As stated above, internally created playlists are saved in a local database only available to Poweramp, and are thus subject to loss if you uninstall the app or your phone dies. Playlists can be backed up as part of the overall Settings=>Export Settings/Data process, or you can export your internal playlists to permanent physical files using the Export option in the three-dots menu from the Library=>Playlists view. The playlists will be saved as .M3U8 files, by default into the Playlists folder on your device’s internal storage. You may need to first grant access permission to the folder you wish to use (particularly on recent versions of Android).
You can copy these backed-up files to another device, or use them in other apps. If you move them back into one of your current Music Folders locations, the M3U8 files will be rescanned like any other file-based playlist, which could result in the same Playlist being displayed twice.
Note: .M3U and .M3U8 files are functionally identical, and will look the same in a text editor. However M3U8 allows for a wider range of "Unicode" (UTF-8) characters to be used. M3U is really only safe for traditional 7-bit ASCII filenames - which can include upper and lower case letters A-Z and a-z, numbers 0-9, and some basic punctuation symbols. If your folders or filenames happen to include a wider range of characters - such as accented letters or international language fonts - then the more versatile M3U8 format should be used.
Advanced Discussion: Sharing Playlists from other devices
Playlist files, at their simplest, contain nothing more than a series of lines of text which provide the absolute path and filename for each included song. For example, a playlist containing a few songs located in an overall 'My Songs' folder on your Android device's SD Card might look like this:
AB12-CD34/My Songs/Artists/ABBA/Arrival/Dancing Queen.mp3
AB12-CD34/My Songs/Artists/Electric Light Orchestra/Time/Hold on Tight.mp3
AB12-CD34/My Songs/Artists/Supertramp/Breakfast in America/The Logical Song.mp3
However the same list created in a program like foobar2000 on a PC, with songs located in the default Windows Music folder, might look like this:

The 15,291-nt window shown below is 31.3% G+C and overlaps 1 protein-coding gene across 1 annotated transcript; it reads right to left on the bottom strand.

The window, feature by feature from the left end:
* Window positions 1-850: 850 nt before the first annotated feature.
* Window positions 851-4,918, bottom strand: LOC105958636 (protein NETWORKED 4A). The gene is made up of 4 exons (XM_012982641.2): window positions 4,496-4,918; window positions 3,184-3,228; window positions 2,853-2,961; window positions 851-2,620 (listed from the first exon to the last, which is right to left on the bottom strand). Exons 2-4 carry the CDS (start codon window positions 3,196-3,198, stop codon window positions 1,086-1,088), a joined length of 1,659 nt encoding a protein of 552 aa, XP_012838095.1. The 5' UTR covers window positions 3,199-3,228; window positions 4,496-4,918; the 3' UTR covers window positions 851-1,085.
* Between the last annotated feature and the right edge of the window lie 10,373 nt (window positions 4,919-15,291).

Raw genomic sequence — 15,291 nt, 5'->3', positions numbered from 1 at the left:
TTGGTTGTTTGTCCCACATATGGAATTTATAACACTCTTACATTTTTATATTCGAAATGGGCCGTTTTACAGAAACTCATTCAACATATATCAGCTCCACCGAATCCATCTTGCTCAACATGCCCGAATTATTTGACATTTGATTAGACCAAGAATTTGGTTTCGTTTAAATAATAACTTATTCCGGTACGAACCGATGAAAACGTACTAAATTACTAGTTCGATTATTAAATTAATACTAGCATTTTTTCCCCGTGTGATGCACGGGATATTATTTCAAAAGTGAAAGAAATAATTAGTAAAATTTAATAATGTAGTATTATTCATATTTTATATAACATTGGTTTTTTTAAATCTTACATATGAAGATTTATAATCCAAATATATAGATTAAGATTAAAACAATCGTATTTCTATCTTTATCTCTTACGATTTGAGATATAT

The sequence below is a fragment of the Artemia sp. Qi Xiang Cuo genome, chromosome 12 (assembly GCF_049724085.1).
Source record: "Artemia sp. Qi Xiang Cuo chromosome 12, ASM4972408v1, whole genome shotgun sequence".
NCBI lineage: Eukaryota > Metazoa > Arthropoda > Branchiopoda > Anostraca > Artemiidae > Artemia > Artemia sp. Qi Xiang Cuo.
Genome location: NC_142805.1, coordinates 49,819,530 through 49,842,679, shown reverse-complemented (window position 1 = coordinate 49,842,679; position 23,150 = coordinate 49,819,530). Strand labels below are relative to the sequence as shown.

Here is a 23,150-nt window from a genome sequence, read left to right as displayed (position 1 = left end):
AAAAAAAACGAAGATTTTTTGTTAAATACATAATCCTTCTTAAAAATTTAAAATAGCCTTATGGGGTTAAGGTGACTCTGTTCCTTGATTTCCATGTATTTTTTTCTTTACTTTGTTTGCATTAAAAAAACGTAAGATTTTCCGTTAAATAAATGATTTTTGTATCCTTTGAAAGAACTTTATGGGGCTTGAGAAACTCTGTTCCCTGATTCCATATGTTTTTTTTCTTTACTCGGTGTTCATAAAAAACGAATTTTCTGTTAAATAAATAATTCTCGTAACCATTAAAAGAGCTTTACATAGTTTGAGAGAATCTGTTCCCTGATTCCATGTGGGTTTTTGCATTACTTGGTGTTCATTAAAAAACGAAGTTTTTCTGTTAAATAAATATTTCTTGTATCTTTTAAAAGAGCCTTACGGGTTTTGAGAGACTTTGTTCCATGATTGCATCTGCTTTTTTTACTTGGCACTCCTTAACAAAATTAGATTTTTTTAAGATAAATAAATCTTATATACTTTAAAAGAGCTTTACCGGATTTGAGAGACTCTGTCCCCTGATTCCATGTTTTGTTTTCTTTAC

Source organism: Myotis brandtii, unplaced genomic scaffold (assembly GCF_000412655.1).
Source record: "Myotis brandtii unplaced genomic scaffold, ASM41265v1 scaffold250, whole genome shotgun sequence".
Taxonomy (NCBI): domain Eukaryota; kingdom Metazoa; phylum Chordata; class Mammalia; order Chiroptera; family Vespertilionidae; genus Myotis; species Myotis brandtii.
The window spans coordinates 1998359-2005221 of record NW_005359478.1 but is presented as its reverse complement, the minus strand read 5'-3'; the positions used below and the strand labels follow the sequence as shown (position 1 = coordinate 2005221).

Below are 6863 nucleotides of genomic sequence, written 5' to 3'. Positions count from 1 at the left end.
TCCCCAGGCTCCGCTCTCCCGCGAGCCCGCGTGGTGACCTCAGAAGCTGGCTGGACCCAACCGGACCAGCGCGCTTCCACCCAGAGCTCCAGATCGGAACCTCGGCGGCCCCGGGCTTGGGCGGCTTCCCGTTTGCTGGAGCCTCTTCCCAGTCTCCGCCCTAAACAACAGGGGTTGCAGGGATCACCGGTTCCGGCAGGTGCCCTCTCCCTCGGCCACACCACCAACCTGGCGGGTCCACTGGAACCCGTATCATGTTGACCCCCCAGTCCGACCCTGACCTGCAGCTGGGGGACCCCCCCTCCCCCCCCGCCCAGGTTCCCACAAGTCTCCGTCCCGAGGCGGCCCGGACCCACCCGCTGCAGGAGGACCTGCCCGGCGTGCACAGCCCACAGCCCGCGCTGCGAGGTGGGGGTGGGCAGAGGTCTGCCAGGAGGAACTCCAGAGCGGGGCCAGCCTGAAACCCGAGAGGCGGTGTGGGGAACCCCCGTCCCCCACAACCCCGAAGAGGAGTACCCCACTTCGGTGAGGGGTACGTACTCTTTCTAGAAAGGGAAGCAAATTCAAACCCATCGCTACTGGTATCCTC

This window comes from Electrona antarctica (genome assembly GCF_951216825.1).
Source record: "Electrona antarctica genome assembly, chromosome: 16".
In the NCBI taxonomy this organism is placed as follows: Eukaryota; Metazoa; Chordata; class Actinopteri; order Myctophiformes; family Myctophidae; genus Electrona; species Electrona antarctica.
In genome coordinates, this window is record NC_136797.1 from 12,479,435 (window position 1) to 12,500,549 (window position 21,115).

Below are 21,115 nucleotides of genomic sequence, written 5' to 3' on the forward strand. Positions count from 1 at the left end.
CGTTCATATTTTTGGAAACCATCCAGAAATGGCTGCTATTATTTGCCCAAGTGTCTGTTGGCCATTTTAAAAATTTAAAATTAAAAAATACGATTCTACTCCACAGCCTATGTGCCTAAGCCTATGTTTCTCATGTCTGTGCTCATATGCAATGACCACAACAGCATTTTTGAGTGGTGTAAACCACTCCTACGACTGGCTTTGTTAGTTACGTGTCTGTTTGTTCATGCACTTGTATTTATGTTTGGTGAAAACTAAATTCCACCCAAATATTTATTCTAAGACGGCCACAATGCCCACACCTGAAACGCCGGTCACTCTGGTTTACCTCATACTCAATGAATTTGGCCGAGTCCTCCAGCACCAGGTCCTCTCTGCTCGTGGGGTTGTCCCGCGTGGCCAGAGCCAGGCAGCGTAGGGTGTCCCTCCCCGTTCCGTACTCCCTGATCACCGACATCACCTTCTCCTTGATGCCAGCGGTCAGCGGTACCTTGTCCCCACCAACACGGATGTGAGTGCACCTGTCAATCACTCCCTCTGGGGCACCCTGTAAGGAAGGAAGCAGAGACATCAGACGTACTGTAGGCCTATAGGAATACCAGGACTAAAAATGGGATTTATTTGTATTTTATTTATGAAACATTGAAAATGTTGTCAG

C:\Users\yourname\Music\Artists\Electric Light Orchestra\Time\Hold on Tight.mp3
C:\Users\yourname\Music\Artists\Supertramp\Breakfast in America\The Logical Song.mp3
Clearly the two formats are not compatible: Android won't know what to do with Windows-style C:\Users\ paths, and equally Windows has no idea about Android SD Cards named AB12-CD34/. So to allow you to use a Windows-created Playlist file that has been copied to your phone, Poweramp first ignores the trivial "\" and "/" separator differences, and then uses a bit of smart searching to attempt to located each song using just the filename and the first folder that it's contained within. So in the above example, as long as Dancing Queen.mp3 is contained within a folder called Arrival anywhere in your music folders, it will be considered an acceptable match. There are a few esoteric situations where this sort of matching could become ambiguous, but it works well 99.9% of the time.
The reverse process - i.e. copying a Playlist file that was created or edited within Poweramp over to a PC - is more problematic because most PC audio players won't be able to understand the unknown path names, they expect the included drive and directory details to be fully accurate.
There is one way to make a Playlist that will work in both Android and Windows though - so you can sync a single file back and forth - which is to use relative paths. These do not include any of the incompatible device-specific information, instead using simpler paths based from the folder location of the Playlist file itself. So in foobar2000, if you saved the same M3U playlist file straight into the Music folder on your PC, it would look like this:
Artists\Electric Light Orchestra\Time\Hold on Tight.mp3
Artists\Supertramp\Breakfast in America\The Logical Song.mp3
If you then copied that M3U file into the My Songs folder on your Android device, Poweramp will be able to use it. And if you later add or edit song details from within Poweramp, the paths saved back into the Playlist file will remain relative - so it will still work on both machines if synced back and forth with your PC.